Importing a STEP file to create models for manufacturing
May 3, 2012
Columnist Gerald Davis has populated the bills of material with data and now focuses on the model that will accompany the BOM to the manufacturing floor.
As fabricators, our contribution to a project’s design and 3-D CAD modeling is frequently limited to minor adjustments to improve the manufacturability of the item. One of our business objectives is to transform a CAD file into a deliverable manufactured item with minimum overhead. It is worth noting that we are also experts in the various manufacturing processes we operate; we recognize excellent manufacturing drawings and know exactly what is needed on them.
Here’s an industry secret: Great shop drawings don’t always follow international drafting standards. For example, a shop drawing might include all dimensions required for forming a part for the benefit of press brake operators but substantially lack dimensions for all other features, the thought being that the holes and other features were produced with precision CNC technology and need not be inspected by humans. The point is that your organization can produce drawings for internal use that omit details that would be required on drawings intended for external distribution.
The design and engineering team that produced the CAD model might also be able to produce the manufacturing drawings. The incentives for doing so include the ability to support competitive bidding, tighter control over the documentation, and, of course, tradition. With a few iterations of communication and drawing updates between the teams, acceptable drawings are achievable, particularly if ASME Y14.41 standards are being followed to allow the maximum use of 3-D data and minimum reliance on traditional 2-D drawings.
Here’s an industry forecast: As virtual prototyping technology improves, the design team will be called on to focus more on product design, while the manufacturing department will be asked to concentrate on all things related to fabrication—especially the production of the 2-D manufacturing drawings.
In the March 2012 Precision Matters, we discussed some possible methods of filling out a bill of materials (BOM). Building on the theme of how good design work can influence the manufacturing process, let’s focus on creating the best possible model, which will accompany the BOM.
Figure 1 shows a design project for a cutting table. Regular readers of this column will recognize that this design has been evolving over the past several editions of Precision Matters. Because we designed this cutting table, we have full control over the model. By my declaration, the adjusting of the table’s size and shape has been completed and we’re ready to build it.
We are about to transition from designers to manufacturers. Let’s consider the several tasks involved in “releasing” the model for production:
Typically, the design team is heavily involved in preparing and approving that last bulleted item. It might include colors, textures, packaging, part marking, tolerances, and other details that are not apparent just by looking at the surface details of the 3-D CAD model.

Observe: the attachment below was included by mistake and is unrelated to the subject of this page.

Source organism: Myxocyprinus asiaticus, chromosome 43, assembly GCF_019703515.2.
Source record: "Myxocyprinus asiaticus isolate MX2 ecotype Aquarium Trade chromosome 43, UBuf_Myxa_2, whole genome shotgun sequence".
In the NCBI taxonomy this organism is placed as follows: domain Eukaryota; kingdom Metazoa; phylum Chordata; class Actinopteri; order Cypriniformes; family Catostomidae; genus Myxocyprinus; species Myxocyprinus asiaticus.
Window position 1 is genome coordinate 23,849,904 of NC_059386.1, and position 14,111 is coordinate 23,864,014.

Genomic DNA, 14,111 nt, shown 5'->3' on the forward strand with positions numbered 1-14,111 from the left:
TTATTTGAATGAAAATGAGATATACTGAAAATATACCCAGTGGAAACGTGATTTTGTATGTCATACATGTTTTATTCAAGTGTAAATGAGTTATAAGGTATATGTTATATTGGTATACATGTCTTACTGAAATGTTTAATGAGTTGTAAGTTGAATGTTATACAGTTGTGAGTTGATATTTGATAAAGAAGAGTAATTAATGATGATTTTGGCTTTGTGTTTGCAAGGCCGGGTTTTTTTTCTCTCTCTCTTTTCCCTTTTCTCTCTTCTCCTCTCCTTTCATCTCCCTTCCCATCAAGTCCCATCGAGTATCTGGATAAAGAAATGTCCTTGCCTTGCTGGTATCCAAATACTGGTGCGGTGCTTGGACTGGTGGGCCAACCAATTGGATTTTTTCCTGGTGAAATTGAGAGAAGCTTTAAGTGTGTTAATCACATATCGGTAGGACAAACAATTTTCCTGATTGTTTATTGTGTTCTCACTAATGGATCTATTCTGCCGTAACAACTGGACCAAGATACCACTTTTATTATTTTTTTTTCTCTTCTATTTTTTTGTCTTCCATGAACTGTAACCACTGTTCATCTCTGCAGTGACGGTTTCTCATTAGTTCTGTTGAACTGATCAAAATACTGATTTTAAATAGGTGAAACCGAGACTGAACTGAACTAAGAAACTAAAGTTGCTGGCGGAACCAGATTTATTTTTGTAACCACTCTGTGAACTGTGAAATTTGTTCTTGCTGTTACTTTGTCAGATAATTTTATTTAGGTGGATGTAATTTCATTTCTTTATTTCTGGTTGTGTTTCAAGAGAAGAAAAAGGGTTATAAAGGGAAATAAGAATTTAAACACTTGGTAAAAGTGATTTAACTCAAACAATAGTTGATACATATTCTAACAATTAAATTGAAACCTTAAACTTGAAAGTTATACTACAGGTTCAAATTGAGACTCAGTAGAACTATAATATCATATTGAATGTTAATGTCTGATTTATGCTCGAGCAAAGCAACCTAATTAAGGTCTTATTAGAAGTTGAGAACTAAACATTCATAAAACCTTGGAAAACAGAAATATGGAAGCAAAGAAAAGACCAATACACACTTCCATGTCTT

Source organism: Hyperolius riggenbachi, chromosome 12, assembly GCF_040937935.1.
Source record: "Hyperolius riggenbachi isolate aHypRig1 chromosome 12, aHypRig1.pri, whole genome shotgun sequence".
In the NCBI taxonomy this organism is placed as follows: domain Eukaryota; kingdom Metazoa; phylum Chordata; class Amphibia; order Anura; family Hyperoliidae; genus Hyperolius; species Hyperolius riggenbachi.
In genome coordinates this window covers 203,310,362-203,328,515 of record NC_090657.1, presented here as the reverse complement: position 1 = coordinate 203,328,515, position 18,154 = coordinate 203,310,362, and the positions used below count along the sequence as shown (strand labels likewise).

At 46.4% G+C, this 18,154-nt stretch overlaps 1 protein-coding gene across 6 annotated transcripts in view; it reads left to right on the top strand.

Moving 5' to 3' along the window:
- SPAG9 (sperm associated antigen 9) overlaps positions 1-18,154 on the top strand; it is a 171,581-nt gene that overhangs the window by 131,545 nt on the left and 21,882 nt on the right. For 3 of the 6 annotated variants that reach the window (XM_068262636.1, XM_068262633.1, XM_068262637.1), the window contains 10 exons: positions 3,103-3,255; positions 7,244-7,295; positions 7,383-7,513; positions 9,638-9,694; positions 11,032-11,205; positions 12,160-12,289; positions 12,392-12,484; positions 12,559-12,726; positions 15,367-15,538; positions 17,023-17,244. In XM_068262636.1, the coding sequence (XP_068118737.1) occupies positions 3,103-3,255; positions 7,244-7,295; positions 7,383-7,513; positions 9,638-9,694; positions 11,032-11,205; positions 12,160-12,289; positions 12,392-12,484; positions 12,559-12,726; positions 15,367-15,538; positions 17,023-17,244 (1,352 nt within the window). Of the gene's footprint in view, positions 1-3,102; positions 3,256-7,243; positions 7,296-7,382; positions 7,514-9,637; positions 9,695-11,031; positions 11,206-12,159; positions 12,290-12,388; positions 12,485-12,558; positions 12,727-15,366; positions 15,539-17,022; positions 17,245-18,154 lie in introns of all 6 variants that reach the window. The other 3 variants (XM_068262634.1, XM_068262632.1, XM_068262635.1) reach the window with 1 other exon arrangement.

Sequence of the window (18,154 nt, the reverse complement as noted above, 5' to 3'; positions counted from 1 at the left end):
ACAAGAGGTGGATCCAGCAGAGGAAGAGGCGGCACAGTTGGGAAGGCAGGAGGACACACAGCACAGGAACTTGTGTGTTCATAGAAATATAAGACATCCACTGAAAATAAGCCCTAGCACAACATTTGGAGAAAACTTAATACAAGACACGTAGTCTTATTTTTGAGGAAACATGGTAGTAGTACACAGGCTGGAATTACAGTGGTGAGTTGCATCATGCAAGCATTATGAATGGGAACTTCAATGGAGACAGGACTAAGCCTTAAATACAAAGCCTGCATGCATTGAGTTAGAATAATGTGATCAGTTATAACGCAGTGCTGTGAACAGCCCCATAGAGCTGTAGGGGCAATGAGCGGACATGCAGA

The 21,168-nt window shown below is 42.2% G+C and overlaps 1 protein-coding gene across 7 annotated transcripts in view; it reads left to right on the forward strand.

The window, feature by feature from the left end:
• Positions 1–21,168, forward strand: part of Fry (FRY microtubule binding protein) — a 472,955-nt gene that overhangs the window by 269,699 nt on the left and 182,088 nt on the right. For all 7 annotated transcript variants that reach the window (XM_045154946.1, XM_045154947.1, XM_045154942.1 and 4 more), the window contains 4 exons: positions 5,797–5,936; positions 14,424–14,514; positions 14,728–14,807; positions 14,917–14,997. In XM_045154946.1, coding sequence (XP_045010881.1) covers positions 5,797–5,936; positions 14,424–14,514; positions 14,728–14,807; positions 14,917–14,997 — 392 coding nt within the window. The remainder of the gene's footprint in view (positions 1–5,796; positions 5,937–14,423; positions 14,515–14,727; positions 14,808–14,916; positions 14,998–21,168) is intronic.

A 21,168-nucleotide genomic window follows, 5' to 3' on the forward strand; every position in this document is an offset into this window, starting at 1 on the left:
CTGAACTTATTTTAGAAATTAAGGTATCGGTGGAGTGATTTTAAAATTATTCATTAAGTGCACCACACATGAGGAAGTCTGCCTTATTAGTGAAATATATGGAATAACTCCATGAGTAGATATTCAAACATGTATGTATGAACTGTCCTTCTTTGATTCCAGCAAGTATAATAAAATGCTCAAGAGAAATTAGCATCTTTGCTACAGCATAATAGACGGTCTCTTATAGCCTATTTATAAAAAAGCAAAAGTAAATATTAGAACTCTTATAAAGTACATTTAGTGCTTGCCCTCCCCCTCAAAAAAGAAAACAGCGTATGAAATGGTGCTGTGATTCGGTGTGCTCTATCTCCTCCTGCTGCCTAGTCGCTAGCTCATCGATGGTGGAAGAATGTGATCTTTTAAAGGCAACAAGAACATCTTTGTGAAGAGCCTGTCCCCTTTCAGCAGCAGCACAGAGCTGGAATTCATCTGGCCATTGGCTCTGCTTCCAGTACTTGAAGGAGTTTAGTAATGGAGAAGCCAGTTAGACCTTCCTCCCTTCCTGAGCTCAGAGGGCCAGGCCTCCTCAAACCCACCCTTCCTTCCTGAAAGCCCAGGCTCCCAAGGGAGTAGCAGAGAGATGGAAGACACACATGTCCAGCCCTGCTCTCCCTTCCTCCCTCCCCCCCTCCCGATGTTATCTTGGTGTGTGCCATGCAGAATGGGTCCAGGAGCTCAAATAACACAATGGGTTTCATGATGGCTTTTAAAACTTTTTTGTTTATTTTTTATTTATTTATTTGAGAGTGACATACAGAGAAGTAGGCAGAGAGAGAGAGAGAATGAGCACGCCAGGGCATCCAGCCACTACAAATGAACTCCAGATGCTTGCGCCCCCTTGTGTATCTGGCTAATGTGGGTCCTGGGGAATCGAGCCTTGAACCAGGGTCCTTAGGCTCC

In our example scenario, our manufacturing department is tasked with the production of the assembled table including all of the hardware. This will require the preparation of a BOM and an assembly instruction drawing. We will not make drawings for the off-the-shelf items like nuts and bolts. We will make drawings for all of the custom-fabricated components.
You can use one of several methods to lock the design and exchange files between design and manufacturing parties. The primary consideration in methodology is how to incorporate feedback. Will improvements made by the manufacturing staff in its 3-D model be implemented in the master design model that the design staff controls? If no feedback is required, then STEP file format is a convenient way to lock the design and still give manufacturing all the detail it needs.
On the other hand, if the goal is to adopt the model produced by manufacturing as the controlling design, then you’ll need to follow the dictates of the CAD software the team is using. I find using SolidWorks’ Pack and Go is a useful tool for producing a zip file that contains all of the required files for sharing in a native SolidWorks CAD database.
SolidWorks also offers a collaboration tool that allows you to create secure workspaces using Internet access for all team members. This online arrangement could prove more advantageous in numerous ways when compared to e-mail file sharing:
For this example, we are going to proceed as if we were a customer sending files one-way to a job shop for production. The plan is to export our design in STEP format and then “send” it to ourselves. When we “receive” the STEP files, we’ll import the models and create our BOM and drawings.
Exporting in SolidWorks is as easy as File>Save As and then selecting the desired file type. In this scenario, we will save our top-level assembly as file type STEP. This puts all of the components in the table into a single file. If we wanted to have only a single part per STEP file, we would have to open the part in a separate window and use File>Save As from there.